Throwback Thursday: ‘Old Ironsides’ Was Launched in Boston Harbor 218 Years Ago
Happy (sort of) birthday to the USS Constitution, first floated in Boston Harbor on October 21, 1797.
It’s a day that calls for celebration—sea legs included—because it wasn’t any old ship that was launched from Charlestown Navy Yard harbor 218 years ago on Wednesday. The USS Constitution is the oldest commissioned warship afloat in the world, complete with a crew of naval officers.
The ship is the last remaining vessel from the six original frigates of the Navy, when George Washington requested that they be built to protect the new nation.The Constitution got her nickname “Old Ironsides” a few years after launching, during the War of 1812. While she’s indeed made of layers of wood, Old Ironsides was never defeated in battle. She sank numerous British ships, and gave a tough beating to the HMS Guerreire. The Guerreire fought hard, but Constitution crew members observed the cannonballs fired at their ship seemed to bounce off of its sides—thus the nickname was born.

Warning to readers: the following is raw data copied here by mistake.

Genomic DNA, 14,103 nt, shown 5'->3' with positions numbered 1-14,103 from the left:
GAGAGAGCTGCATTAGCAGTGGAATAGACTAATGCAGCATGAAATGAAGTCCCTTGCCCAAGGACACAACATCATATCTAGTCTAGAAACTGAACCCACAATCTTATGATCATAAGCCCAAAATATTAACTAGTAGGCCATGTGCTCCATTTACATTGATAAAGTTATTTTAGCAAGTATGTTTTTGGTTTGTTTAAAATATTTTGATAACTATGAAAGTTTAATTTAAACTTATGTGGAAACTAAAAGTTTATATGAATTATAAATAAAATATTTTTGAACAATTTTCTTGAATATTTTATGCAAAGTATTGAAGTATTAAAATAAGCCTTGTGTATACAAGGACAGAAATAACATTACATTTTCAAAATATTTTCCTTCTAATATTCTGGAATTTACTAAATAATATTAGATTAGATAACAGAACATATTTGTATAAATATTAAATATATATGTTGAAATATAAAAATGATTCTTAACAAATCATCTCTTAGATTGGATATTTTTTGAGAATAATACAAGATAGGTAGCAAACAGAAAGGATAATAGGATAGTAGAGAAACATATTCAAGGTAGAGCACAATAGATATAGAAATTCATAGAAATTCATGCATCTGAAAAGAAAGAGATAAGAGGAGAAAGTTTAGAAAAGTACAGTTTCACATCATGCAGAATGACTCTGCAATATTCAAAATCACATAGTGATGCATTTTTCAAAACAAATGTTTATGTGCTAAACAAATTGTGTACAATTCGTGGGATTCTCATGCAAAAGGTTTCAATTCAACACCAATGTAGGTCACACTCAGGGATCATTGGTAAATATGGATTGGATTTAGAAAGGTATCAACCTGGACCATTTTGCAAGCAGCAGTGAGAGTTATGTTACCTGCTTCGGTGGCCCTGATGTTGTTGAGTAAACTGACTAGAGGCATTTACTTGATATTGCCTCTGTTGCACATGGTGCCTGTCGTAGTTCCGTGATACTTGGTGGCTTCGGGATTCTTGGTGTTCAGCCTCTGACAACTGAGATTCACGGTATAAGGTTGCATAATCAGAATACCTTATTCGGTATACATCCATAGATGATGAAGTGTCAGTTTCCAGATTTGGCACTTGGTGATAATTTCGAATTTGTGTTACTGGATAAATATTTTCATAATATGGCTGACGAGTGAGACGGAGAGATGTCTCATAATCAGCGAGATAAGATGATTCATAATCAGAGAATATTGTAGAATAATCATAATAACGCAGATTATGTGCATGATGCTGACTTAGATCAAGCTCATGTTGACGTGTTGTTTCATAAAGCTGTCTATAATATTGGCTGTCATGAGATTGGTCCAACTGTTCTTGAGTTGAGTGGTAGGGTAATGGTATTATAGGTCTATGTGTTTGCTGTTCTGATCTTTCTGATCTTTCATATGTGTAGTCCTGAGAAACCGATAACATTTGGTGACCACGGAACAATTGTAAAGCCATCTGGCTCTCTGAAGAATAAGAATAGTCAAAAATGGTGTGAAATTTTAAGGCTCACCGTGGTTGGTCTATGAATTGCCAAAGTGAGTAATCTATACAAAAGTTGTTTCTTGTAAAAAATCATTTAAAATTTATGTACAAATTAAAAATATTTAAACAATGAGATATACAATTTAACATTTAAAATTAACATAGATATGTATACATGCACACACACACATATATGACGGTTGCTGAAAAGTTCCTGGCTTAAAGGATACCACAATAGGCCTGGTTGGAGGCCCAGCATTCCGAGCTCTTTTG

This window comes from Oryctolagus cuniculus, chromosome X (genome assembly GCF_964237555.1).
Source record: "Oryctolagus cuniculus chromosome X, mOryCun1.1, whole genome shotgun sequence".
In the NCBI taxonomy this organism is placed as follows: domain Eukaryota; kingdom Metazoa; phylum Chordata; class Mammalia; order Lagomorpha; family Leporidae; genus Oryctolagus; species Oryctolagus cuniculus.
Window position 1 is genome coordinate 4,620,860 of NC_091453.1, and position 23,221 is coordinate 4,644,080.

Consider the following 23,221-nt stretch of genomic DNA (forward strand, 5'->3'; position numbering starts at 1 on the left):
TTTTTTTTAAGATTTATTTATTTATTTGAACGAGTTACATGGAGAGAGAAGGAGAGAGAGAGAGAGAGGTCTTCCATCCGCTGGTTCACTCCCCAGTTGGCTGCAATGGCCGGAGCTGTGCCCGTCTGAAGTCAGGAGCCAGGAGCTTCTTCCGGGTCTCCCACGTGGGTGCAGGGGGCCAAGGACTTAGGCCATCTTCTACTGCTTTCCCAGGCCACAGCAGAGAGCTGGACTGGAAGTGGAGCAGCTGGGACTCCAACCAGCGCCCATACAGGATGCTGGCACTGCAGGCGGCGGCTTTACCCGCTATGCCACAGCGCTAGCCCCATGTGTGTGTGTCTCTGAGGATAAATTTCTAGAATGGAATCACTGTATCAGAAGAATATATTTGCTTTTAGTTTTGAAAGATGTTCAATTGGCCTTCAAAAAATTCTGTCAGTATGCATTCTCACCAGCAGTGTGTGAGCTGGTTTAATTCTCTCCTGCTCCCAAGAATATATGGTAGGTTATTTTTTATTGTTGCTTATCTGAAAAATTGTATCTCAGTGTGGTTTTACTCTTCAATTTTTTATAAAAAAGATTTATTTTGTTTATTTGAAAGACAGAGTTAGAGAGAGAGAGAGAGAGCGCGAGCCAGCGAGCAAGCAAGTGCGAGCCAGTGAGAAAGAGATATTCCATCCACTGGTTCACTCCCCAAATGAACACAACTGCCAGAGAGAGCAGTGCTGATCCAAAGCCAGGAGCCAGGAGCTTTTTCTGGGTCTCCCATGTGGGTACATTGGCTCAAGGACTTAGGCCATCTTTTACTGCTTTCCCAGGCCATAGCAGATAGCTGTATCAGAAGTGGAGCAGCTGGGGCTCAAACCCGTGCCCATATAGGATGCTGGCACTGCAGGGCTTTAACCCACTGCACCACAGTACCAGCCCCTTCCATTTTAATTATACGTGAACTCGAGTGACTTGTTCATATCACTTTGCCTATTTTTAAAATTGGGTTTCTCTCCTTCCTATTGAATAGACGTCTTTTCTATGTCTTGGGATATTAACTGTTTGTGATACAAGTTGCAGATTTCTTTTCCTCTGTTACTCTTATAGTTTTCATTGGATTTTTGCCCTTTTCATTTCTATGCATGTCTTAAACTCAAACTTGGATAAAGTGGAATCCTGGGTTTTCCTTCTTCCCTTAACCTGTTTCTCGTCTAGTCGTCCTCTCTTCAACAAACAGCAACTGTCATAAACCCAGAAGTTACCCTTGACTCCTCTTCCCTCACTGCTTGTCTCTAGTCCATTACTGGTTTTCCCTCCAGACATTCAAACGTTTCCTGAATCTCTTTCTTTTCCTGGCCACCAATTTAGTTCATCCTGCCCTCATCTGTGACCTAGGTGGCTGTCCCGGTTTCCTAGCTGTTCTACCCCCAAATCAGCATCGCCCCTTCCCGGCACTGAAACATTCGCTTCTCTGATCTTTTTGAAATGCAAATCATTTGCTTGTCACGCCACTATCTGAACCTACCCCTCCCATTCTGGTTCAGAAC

Later, in 1830, Oliver Wendell Holmes wrote a poem called “Old Ironsides,” helping to save the ship from being dismantled. Good thing, else modern-day Bostonians couldn’t set foot on the Constitution, which has a permanent home in Charlestown Navy Yard. It’s open for self-guided exploration during the ship’s operating hours. For those who want to celebrate but can’t make it to the ship, the Constitution is open for tours 24/7 on Google Maps.